It’s taken a little longer than expected but my review of DVR exports is now complete.
During my visit to IFSEC 2014 I decided to give myself a challenge. The purpose of this was to highlight some of the challenges faced by Forensic Video Analysts.
I went with 5 questions, all relating to a Video Surveillance System’s ability in exporting evidential video, along with the capabilities of the software provided. I have posted details of each export and subsequent analysis in the following pages:
Before I summarise the review, may I take this opportunity to thank all the sales staff on each manufacturer stand. Seven of the eight completely understood why the video must be understandable, and were very supportive of my efforts to help the industry improve export methods, playback and analysis. Special thanks to Pelco and Norbain, who kept their promise and sent me their exports after the show. It was a shame that Avtech refused to allow an export and failed to understand an important key point. That is, any person considering a video surveillance device must take into account the quality of the recordings and then the ability for it to be exported, played and analysed post incident.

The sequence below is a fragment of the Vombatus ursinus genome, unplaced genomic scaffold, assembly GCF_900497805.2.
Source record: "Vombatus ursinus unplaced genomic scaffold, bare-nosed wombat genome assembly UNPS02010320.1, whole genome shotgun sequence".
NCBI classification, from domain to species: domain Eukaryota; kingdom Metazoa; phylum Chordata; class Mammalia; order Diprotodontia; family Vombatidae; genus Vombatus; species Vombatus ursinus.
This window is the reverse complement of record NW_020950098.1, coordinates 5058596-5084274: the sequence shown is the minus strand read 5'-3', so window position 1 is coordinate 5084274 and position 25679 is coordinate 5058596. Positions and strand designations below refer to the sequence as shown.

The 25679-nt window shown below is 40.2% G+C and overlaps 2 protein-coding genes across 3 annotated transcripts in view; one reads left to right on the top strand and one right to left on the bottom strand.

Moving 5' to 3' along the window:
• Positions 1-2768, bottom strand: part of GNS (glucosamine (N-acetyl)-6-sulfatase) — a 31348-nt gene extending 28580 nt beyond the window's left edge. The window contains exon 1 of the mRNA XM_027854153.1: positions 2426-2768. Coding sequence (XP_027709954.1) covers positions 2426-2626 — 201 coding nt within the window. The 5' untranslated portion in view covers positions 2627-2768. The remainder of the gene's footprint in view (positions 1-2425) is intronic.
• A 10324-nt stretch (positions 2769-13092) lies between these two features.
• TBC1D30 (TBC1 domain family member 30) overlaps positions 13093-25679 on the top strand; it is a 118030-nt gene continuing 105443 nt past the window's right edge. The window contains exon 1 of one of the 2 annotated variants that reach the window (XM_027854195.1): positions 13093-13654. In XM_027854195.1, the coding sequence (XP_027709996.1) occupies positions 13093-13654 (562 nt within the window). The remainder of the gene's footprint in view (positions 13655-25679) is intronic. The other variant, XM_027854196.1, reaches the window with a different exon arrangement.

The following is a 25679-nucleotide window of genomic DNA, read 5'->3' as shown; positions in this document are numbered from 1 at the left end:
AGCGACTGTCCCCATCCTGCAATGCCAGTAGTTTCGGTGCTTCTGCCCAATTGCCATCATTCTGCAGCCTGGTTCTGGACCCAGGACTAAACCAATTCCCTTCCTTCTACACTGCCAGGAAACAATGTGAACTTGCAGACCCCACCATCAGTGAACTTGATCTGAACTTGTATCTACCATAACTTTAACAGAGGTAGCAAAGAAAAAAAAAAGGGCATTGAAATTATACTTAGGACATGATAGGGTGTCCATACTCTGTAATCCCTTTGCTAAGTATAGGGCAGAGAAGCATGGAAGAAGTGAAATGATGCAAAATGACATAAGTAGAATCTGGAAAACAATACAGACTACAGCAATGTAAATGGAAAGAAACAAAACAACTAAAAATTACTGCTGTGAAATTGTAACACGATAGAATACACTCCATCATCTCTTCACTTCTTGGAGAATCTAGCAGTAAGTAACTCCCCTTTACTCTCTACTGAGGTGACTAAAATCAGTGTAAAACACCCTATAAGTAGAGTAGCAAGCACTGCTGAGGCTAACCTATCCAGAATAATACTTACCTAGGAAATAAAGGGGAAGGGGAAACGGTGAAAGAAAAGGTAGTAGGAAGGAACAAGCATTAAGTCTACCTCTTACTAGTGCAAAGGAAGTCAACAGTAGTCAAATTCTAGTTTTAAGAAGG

Whilst conducting the exports, I purposely did not document any DVR settings, such as frame rate, pixel size, use of motion detection etc. This was to replicate what happens in reality – Disks and USB devices arriving with little or no information. When I conduct a retrieval, these are some of the points that I document as I know that the chances of this important information being included is pretty minimal.